Friday, October 21, 2005

Good Morning Fuseboxers!

Well here I am Day 2, still alive. I am liking FLiP, and I just need practice prototyping, as I have never done any of that. However I strongly agree in not coding until all plans meet the approval of the client.

I completely hate wasting time and energy re-doing applications because:

1. client either did not know what they wanted
2. didn't know how to communicate their wants
3. They couldn't make up their mind as to what they wanted..

Fusebox i believe is a step in the right direction, but i agree i have to fully use it to really get my feet wet before i can say use/not-use.

However the setup for each app is a pain, but I am more than willing to give it a try.

Here are this morning's class notes...

----------------- Friday Morning - Day 2 Class Notes ------------
FLiP - has nothing to do with fusebox....software engineering lifecycle process...

FLiP - Fusebox LIfecycle Process

70% fail to meet their objectives
-budget, timeline, feature set

-fail to plan, plan to fail

1. Wireframe - Set diagrams
a.storyboards
2. Prototypes & Devnotes
a. Prototype is a fully html ui generated for each page/step - Full as if the application existed. Static HTML Version
b. Devnotes helps communicate what's done/missings for each prototyping
3. Code Planning
a. skilled application architect defines the fusedocs... fuses, fuseactions
4. Coding
a. write independent fuses, team or pair-coding
5. Unit Testing
6. Deployment & Integration

Design Interface First, then let the interface indicate the database design/queries
Then fusebox interfaces/controlls the two. and the interaction of..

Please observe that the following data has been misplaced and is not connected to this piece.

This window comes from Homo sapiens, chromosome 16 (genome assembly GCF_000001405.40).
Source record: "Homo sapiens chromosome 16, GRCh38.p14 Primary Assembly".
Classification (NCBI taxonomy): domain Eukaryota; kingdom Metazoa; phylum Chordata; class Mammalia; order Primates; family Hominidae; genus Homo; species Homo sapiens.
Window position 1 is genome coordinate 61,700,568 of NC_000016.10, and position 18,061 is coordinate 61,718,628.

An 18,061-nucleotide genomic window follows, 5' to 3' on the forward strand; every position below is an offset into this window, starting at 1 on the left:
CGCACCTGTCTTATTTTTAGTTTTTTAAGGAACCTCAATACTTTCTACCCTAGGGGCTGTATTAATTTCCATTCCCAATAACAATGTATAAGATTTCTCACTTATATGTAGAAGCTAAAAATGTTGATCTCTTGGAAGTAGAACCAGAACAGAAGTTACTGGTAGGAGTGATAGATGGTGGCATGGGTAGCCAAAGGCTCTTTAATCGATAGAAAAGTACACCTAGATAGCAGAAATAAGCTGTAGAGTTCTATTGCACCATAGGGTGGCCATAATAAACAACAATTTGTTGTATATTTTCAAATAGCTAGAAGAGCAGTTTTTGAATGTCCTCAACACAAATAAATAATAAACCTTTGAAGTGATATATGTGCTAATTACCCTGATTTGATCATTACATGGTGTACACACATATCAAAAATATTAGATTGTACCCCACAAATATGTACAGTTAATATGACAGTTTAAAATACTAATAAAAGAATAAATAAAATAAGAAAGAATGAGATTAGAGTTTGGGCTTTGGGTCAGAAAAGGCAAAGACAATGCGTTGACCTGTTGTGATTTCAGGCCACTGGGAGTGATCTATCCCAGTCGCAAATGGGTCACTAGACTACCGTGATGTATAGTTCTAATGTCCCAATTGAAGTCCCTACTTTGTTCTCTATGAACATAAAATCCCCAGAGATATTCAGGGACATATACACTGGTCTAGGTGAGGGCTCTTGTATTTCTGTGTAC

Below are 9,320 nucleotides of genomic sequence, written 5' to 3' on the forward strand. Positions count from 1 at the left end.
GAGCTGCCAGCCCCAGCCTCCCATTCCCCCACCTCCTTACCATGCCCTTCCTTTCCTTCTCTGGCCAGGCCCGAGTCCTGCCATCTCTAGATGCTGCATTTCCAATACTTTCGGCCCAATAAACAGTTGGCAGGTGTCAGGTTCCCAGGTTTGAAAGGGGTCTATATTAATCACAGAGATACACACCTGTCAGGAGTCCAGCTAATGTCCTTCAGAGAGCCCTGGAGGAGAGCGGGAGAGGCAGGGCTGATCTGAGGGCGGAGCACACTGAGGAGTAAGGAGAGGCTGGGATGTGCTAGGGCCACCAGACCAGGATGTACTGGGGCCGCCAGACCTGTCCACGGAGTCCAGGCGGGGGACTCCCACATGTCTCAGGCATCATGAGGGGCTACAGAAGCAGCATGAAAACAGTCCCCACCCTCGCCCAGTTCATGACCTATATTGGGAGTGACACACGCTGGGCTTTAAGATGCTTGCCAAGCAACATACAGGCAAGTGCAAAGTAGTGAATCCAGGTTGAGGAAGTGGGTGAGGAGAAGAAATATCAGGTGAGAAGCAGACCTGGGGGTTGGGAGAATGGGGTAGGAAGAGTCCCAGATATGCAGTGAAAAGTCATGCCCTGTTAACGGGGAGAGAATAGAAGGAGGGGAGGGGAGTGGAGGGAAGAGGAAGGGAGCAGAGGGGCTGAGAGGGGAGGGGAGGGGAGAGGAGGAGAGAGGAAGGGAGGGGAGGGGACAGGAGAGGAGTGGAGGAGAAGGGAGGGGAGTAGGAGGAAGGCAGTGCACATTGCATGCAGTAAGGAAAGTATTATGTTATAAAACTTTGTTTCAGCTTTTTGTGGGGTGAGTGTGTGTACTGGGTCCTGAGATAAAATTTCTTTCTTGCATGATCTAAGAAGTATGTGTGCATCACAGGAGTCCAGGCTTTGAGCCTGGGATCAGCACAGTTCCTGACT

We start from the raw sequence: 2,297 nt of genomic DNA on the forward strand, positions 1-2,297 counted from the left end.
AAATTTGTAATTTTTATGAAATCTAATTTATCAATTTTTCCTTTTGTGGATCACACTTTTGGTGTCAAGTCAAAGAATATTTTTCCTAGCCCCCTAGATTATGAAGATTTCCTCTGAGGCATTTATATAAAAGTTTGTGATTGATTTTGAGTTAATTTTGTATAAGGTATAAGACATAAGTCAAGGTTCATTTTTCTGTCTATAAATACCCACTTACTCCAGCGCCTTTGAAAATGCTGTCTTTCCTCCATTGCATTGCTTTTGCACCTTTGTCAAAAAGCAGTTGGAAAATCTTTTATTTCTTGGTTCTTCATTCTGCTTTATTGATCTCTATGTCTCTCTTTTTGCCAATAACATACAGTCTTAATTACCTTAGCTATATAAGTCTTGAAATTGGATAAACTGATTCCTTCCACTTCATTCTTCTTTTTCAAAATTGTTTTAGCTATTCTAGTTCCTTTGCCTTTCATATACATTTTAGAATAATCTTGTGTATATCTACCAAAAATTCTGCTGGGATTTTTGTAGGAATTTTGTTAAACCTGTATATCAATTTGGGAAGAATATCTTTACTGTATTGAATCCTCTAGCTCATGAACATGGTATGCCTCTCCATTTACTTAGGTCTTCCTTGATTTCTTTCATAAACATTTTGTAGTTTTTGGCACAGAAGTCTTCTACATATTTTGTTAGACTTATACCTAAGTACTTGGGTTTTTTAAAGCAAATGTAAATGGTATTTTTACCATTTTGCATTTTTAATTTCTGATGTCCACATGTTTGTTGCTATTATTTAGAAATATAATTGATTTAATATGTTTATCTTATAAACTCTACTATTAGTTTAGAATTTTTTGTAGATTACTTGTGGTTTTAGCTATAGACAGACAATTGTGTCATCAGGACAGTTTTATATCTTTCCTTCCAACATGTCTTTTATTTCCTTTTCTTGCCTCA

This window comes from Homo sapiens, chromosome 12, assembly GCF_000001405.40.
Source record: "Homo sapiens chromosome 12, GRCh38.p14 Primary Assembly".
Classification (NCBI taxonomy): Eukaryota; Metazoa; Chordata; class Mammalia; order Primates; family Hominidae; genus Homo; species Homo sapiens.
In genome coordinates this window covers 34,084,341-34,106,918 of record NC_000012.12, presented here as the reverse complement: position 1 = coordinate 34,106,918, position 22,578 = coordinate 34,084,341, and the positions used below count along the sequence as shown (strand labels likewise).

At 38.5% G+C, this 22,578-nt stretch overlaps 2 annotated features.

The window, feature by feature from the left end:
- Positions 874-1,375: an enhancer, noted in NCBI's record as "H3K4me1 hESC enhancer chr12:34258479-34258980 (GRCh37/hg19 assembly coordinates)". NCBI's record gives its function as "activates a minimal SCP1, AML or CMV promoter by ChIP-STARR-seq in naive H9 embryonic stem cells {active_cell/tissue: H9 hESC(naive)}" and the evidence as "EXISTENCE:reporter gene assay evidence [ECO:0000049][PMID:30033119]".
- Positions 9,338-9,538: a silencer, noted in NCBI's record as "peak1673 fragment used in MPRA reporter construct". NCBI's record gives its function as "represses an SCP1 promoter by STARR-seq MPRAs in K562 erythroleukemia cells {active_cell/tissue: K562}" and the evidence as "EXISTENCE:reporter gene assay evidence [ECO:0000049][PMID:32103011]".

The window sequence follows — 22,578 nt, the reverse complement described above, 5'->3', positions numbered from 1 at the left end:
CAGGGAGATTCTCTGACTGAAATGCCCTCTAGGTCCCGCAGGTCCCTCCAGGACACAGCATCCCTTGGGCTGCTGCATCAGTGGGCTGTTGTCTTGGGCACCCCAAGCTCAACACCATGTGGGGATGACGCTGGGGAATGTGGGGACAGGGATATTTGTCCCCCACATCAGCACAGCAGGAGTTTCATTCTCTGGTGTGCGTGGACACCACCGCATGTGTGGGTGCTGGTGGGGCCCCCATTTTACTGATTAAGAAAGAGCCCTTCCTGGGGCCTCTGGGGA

Mail Reading Application
-Home Page with login interface underneath it
--Post to List based email messages interfaces
--- Link back to previous step
--Read Email Messages
--- Link back to previous step

P.S. Here is a really funny tie-in with the Minnesota Vikings. Denny Green is one of my favorite Business/NFL Books talked about "Plan your work and work your plan".

Planning is really essential, and sometimes under-looked by real small web shops.

More to come....

5 comments:

  1. Anonymous10:08 AM

    I'm just finishing up my first Fusebox project and starting on the second. Once thing I did this time is reuse my first project, I cleaned it all up to a good starting point and then checked that into my Subversion. So NEXT project I can just check that out - and start with a good foundation vs. setting EVERYTHING up again.

    One thing I've found is I don't dread opening up the Fusebox project as much as some of our older apps - with the Fusebox/MVC I don't have to think as much about where stuff is...

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  2. Anonymous12:52 PM

    I agree with the previous poster, you pretty much know where everything is and why it's there, even if you've never set eyes on the application before. Unless the original app builder bent over backwards to break MVC or else the framework conventions, re-visitng old applications tends to be far less fraught than with no-framework apps, in my experience at any rate.

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  3. Anonymous8:59 AM

    I think what Craig is really trying to say is "Sorry I was so wrong about the whole Fusebox thing, it's amazing what you can learn when you actually use something..."

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  4. I was wondering what you think of fusebox now that you have used it for a while.

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  5. Well if i had found a job/opportuntiy, I would love to give it a try.

    But i am still looking for a job.

    ReplyDelete